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Bitok wants more Kenyan players to go pro

Malkia Strikers outside hitter Sharon Chepchumba spikes the ball during the FIVB Women’s World Cup in Japan. Chepchumba is one of the players who are wanted by clubs abroad. PHOTO/FIVB

NAIROBI, Kenya, Oct 10 – Malkia Strikers head coach Paul Bitok says one of the ways the national team can improve is by allowing more players to turn out for professional clubs in Europe and Asia, saying interest in Kenyan players has increased after the FIVB World Cup in Japan.

Bitok says he has received numerous requests from clubs abroad to have Kenyan players move out but says the stumbling block has been the club’s reluctance to release them ahead of the national league play-offs scheduled for November.

Among those who have elicited so much interest outside is outside hitter Sharon Chepchumba who was one of Kenya’s best performers in Japan.

“Players like Chepchumba were really impressive and averaged at least 10 points per game and no one could believe she is a young player looking at how she was playing. I have several invitations from clubs in Azerbaijan, Italy, Egypt, Tunisia and Qatar,” Bitok told Capital Sport.

He added; “It is not only her but several other players like Kasaya (Leonida), Moim (Mercy), Murambi (Noelle), but the challenge has been with their clubs. I don’t know if there is a way the federation can help talk to the clubs so that these players can take the opportunities,”

Malkia Strikers left attacker Sharon Chepchumba hits a missile as Cameroon’s Yolanda Juliana Amana and Stephanie Fotso attempt to block during their FIVB World Cup match in Japan on September 29, 2019. PHOTO/FIVB

“I will be very sad to see them remain here to play local tournaments instead of getting out there and earning some exposure because ultimately when they come back here, they will help the national team. A team like Cameroon has up to eight professional players while all of our players are local,” the tactician further stated.

The national league is currently on its final bend to usher in the play-off season and most clubs are looking at securing the top places and ultimately vie for the title in November. This has informed the clubs of the decision to hold on to their best players and win the crown.

But, Bitok continues to hope that a few of the players can get permission to go out there, with his eyes focused on qualifying for next year’s Olympics in Tokyo Japan, even as the Kenya Volleyball Federation works to resolve issues surrounding his contract.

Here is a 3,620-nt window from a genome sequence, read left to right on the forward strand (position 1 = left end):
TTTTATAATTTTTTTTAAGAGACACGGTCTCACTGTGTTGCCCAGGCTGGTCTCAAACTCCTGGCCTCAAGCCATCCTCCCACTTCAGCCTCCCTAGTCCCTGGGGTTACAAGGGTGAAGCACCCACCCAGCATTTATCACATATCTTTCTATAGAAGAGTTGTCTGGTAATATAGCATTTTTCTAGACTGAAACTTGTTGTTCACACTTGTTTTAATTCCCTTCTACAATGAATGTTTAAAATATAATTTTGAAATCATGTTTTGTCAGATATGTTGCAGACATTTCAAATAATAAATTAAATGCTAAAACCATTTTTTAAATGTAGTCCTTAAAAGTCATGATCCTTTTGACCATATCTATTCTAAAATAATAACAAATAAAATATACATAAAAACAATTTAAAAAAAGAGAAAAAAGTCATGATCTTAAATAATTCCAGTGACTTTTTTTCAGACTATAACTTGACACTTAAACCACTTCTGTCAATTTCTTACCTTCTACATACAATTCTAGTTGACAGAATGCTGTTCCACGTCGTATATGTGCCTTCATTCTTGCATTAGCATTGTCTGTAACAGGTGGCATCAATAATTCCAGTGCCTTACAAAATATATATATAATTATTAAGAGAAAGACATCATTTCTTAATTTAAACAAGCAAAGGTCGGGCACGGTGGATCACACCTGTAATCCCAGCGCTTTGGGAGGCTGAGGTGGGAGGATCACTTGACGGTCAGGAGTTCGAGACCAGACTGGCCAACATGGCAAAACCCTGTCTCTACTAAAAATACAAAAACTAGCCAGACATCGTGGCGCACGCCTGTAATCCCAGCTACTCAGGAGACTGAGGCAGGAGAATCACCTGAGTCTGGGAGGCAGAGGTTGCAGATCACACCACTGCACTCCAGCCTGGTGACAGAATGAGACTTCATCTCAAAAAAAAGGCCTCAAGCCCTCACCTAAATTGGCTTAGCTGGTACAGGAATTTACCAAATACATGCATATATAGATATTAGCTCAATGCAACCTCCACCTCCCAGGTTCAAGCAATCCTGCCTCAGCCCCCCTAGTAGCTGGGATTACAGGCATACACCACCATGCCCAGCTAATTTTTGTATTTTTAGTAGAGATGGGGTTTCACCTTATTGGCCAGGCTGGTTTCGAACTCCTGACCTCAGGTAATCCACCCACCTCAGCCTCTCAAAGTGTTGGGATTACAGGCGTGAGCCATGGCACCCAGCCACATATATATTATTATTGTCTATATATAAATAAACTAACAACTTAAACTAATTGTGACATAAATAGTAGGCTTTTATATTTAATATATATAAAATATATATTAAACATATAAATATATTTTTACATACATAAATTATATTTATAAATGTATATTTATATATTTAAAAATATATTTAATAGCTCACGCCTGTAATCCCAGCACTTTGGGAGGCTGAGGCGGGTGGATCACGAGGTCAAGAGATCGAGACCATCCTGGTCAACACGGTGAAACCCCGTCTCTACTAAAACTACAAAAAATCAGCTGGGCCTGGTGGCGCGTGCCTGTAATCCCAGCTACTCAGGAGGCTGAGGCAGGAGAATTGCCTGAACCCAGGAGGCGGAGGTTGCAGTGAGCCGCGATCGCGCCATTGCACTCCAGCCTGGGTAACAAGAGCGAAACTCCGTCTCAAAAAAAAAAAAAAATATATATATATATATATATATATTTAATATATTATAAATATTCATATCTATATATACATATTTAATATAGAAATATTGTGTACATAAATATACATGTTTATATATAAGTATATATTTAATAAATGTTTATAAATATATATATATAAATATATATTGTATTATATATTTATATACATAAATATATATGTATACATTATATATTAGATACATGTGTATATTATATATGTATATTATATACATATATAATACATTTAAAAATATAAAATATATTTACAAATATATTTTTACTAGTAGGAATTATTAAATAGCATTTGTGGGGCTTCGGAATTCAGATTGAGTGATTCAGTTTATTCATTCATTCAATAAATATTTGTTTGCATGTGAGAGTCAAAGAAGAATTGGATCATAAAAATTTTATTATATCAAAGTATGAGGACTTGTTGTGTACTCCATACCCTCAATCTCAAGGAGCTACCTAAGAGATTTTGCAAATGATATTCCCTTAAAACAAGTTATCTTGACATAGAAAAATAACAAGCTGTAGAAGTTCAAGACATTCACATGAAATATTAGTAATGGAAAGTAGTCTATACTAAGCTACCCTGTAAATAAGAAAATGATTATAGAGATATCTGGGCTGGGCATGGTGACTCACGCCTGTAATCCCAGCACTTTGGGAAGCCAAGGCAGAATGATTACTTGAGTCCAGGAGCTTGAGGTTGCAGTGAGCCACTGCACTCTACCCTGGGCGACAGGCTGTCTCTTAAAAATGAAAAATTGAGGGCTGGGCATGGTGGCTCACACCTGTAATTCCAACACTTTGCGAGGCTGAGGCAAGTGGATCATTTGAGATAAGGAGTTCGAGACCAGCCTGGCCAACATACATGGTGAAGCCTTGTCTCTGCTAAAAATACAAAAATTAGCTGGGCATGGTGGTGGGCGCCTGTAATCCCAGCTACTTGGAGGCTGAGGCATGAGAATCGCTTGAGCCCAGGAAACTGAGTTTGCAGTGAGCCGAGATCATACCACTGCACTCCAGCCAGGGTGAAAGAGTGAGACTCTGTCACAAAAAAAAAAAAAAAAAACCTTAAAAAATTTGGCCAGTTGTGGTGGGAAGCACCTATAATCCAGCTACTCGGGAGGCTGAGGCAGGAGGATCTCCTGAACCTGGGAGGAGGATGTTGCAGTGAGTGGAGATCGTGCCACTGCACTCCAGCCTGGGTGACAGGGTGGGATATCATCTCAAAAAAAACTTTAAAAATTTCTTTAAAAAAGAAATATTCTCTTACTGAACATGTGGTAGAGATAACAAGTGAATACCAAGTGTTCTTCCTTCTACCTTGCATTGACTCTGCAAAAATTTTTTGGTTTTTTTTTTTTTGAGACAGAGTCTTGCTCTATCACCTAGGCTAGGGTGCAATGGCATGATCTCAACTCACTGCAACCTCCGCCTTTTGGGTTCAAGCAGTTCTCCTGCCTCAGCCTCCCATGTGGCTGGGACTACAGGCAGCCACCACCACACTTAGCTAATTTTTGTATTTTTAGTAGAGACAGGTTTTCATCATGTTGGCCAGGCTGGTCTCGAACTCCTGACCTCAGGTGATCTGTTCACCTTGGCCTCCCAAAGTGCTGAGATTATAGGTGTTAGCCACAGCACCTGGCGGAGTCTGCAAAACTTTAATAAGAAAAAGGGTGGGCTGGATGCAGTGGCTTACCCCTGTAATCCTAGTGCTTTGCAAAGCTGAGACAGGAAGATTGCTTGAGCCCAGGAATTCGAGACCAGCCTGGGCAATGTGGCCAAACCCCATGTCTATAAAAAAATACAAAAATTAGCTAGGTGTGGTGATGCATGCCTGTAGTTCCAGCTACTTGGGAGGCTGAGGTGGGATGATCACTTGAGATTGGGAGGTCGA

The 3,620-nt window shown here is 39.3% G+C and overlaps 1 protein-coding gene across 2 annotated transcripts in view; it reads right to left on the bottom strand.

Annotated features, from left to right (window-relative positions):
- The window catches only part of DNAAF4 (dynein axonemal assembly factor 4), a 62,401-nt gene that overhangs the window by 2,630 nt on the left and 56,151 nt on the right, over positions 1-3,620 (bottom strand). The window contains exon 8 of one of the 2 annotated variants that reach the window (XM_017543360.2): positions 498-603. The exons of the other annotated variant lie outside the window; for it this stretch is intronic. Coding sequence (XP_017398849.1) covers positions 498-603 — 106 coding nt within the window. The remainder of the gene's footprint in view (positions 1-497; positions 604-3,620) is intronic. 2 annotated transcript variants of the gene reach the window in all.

The tactician says he was impressed with what the team did at the World Cup in Japan, despite winning only one game. The tactician says they had to change the way they play after the USA game and hence an improvement especially in the set scores.

Malkia Strikers players celebrate scoring a point against Korea during the 2019 Women’s Volleyball World Cup in Osaka, Japan on September 27, 2019. PHOTO/FIVB

“We trained on accuracy in reception and a new system of blocks and defense as well as ensuring we kept the speed of the ball high. We tried to implement and it worked well because we were getting more points. Our reception was at 50pc and this was an improvement because always we were at 25pc,” Bitok explained.

With the Olympic qualifiers confirmed for next year in enemy territory in Cameroon, Bitok hopes that the team can have continuous training even as clubs prepare for the play-offs to ensure that they keep continuity and perfect on the new systems they implemented from Japan.

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“I think we are ready for the Olympics but we need to keep working. Players are going back to their clubs and will revert to old systems which will affect us. But if we can have at least three training sessions weekly with them, it can help a lot,” stated the tactician.

Kenya failed to earn a ticket to the last Olympic Games in Rio de Janeiro after losing to eventual winners Cameroon in the semi-finals of the African qualifiers.

However, this time round, the team wants to ensure they make a return to the Olympics after missing out since 2004 and having beaten the Cameroonians in three of their four meetings this year, confidence is high that qualification is an achievable dream.

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